In this new documentary from filmmakers Menachem Daum and Oren Rudavsky (Hiding and Seeking, A Life Apart), audiences will travel to Lifta—the only Palestinian village abandoned during the 1948 Arab-Israeli war that has not been destroyed or repopulated by Jews. Lifta, at the western entrance to Jerusalem, is rarely a destination on any tourist map despite its significant history. The village is now threatened by an Israeli development plan that would convert it into an upscale Jewish neighborhood and forever change its character. With the support of the Palestinian and Jewish Coalition to Save Lifta, Lifta has become a battleground between developers, the Israeli Land authority, and its defenders. Lifta’s unique history and architectural treasures have made it a candidate to become a UNESCO World Heritage site, pending far from certain Israeli government approval. Oren Rudavsky (director, co-producer and director of photography) was co-producer and co-director of HIDING AND SEEKING and A LIFE APART. Rudavsky is the recipient of a Guggenheim Fellowship and has received awards and grants from the National Endowment for the Arts, the National Endowment for the Humanities, the New York State Council for the Arts and more. His most recently completed film COLLIDING DREAMS is a feature length documentary that was supported by a media grant from the National Endowment for the Humanities. Director Oren Rudavsky stops by to talk about his remarkable film and the chance for some form of reconciliation in this troubled land.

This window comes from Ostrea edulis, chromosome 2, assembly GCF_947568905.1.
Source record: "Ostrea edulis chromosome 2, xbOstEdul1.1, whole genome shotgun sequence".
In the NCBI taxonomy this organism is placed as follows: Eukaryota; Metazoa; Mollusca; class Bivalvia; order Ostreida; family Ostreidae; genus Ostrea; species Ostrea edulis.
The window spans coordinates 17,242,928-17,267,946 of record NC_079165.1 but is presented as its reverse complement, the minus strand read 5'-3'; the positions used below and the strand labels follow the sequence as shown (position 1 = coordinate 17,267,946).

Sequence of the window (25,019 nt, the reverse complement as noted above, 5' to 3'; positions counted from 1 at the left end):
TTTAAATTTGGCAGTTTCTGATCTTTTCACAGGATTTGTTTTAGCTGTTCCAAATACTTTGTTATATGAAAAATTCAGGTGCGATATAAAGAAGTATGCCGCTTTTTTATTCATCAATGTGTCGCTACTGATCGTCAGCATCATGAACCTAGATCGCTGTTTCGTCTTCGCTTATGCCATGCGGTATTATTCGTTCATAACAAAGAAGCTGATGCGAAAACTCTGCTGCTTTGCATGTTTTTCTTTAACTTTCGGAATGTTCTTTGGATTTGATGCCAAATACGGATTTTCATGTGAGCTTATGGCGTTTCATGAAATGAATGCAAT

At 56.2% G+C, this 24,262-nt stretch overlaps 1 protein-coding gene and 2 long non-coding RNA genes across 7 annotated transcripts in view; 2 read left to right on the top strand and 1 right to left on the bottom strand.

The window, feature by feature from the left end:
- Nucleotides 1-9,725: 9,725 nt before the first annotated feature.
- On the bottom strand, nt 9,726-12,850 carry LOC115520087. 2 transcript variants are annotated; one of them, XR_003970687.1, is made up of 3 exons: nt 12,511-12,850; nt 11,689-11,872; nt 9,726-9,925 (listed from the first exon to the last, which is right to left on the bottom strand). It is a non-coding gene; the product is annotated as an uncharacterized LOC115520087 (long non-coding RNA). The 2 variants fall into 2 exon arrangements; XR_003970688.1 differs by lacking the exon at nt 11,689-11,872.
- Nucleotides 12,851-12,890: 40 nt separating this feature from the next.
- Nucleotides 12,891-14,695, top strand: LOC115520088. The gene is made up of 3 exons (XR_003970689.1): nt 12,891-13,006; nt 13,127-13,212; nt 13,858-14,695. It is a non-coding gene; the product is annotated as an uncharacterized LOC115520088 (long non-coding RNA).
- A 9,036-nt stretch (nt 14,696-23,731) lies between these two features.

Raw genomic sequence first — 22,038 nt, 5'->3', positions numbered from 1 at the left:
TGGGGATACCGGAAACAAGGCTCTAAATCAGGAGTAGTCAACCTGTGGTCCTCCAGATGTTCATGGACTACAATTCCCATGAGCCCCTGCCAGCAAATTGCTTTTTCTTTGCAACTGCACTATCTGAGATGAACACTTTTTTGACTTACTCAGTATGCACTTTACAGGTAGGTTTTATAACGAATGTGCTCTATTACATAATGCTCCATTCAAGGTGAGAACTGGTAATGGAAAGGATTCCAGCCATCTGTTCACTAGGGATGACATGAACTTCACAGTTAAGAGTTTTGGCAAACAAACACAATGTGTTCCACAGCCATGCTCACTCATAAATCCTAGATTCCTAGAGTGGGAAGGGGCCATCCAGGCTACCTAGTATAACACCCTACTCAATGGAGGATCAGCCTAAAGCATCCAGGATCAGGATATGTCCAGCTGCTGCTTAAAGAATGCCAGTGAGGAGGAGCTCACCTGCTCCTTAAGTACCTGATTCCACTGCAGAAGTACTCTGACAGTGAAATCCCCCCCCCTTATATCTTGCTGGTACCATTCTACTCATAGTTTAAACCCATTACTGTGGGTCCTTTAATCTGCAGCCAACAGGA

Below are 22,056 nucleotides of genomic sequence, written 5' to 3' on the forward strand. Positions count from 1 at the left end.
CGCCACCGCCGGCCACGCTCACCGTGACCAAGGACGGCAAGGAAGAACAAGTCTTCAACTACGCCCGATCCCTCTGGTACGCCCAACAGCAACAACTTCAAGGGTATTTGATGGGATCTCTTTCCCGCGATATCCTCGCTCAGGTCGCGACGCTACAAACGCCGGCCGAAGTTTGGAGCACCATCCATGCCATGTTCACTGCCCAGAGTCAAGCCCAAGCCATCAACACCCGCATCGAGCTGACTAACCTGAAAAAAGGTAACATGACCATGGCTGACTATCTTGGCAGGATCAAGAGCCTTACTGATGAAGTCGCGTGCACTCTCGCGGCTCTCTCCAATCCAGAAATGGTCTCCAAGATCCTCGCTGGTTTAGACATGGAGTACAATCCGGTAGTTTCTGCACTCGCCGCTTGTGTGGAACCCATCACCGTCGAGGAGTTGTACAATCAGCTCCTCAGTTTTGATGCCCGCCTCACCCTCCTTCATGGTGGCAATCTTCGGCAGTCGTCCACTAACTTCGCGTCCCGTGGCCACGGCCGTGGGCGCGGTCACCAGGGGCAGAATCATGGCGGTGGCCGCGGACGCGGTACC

“Watching these sturdy carriers of suffering inevitably argue, your spirits may sink. But you also can’t help but notice that the rocky terrain requires them at times to hold on to each other.” – Robert Abele, LA Times
“A vital study of loss and memory. Grounded in the art of listening, ‘The Ruins of Lifta’ builds a powerful, personal, political conversation between Palestinians and Israelis looking to live differently. The result is necessary viewing.” – Diana Clarke, Village Voice
“The Ruins of Lifta offers a muscular example of ability of documentaries to make the political intensely personal. More painfully, it’s also a case study in the limits of benign intention.” – Ella Taylor, NPR
“A thoughtful lesson in history – and listening.” – Sheri Linden, Hollywood Reporter